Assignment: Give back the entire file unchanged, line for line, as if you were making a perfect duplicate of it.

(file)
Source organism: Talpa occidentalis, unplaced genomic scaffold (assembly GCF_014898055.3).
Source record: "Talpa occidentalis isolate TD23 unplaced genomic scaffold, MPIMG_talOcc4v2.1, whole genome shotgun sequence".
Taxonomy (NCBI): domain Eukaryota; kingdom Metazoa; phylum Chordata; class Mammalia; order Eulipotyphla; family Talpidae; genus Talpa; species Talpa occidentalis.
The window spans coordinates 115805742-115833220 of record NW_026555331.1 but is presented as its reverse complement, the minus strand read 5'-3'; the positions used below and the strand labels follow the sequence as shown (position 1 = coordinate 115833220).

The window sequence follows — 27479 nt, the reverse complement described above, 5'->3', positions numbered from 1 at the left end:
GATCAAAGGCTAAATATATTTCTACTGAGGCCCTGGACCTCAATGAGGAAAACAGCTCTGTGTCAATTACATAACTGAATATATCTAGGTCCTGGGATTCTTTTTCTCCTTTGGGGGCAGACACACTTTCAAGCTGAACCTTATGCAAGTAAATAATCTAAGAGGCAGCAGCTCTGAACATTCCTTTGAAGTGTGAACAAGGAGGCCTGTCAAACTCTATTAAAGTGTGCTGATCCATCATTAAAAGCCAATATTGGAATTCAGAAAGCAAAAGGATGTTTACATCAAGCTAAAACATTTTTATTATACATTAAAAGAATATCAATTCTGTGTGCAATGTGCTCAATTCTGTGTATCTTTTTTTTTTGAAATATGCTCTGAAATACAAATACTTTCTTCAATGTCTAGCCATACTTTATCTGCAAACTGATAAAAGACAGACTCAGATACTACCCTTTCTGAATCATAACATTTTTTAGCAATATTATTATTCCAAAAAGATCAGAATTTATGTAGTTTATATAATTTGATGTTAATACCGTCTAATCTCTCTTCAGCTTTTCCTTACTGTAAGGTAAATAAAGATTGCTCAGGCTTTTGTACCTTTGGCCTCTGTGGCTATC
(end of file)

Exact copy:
Source organism: Talpa occidentalis, unplaced genomic scaffold (assembly GCF_014898055.3).
Source record: "Talpa occidentalis isolate TD23 unplaced genomic scaffold, MPIMG_talOcc4v2.1, whole genome shotgun sequence".
Taxonomy (NCBI): domain Eukaryota; kingdom Metazoa; phylum Chordata; class Mammalia; order Eulipotyphla; family Talpidae; genus Talpa; species Talpa occidentalis.
The window spans coordinates 115805742-115833220 of record NW_026555331.1 but is presented as its reverse complement, the minus strand read 5'-3'; the positions used below and the strand labels follow the sequence as shown (position 1 = coordinate 115833220).

The window sequence follows — 27479 nt, the reverse complement described above, 5'->3', positions numbered from 1 at the left end:
GATCAAAGGCTAAATATATTTCTACTGAGGCCCTGGACCTCAATGAGGAAAACAGCTCTGTGTCAATTACATAACTGAATATATCTAGGTCCTGGGATTCTTTTTCTCCTTTGGGGGCAGACACACTTTCAAGCTGAACCTTATGCAAGTAAATAATCTAAGAGGCAGCAGCTCTGAACATTCCTTTGAAGTGTGAACAAGGAGGCCTGTCAAACTCTATTAAAGTGTGCTGATCCATCATTAAAAGCCAATATTGGAATTCAGAAAGCAAAAGGATGTTTACATCAAGCTAAAACATTTTTATTATACATTAAAAGAATATCAATTCTGTGTGCAATGTGCTCAATTCTGTGTATCTTTTTTTTTTGAAATATGCTCTGAAATACAAATACTTTCTTCAATGTCTAGCCATACTTTATCTGCAAACTGATAAAAGACAGACTCAGATACTACCCTTTCTGAATCATAACATTTTTTAGCAATATTATTATTCCAAAAAGATCAGAATTTATGTAGTTTATATAATTTGATGTTAATACCGTCTAATCTCTCTTCAGCTTTTCCTTACTGTAAGGTAAATAAAGATTGCTCAGGCTTTTGTACCTTTGGCCTCTGTGGCTATC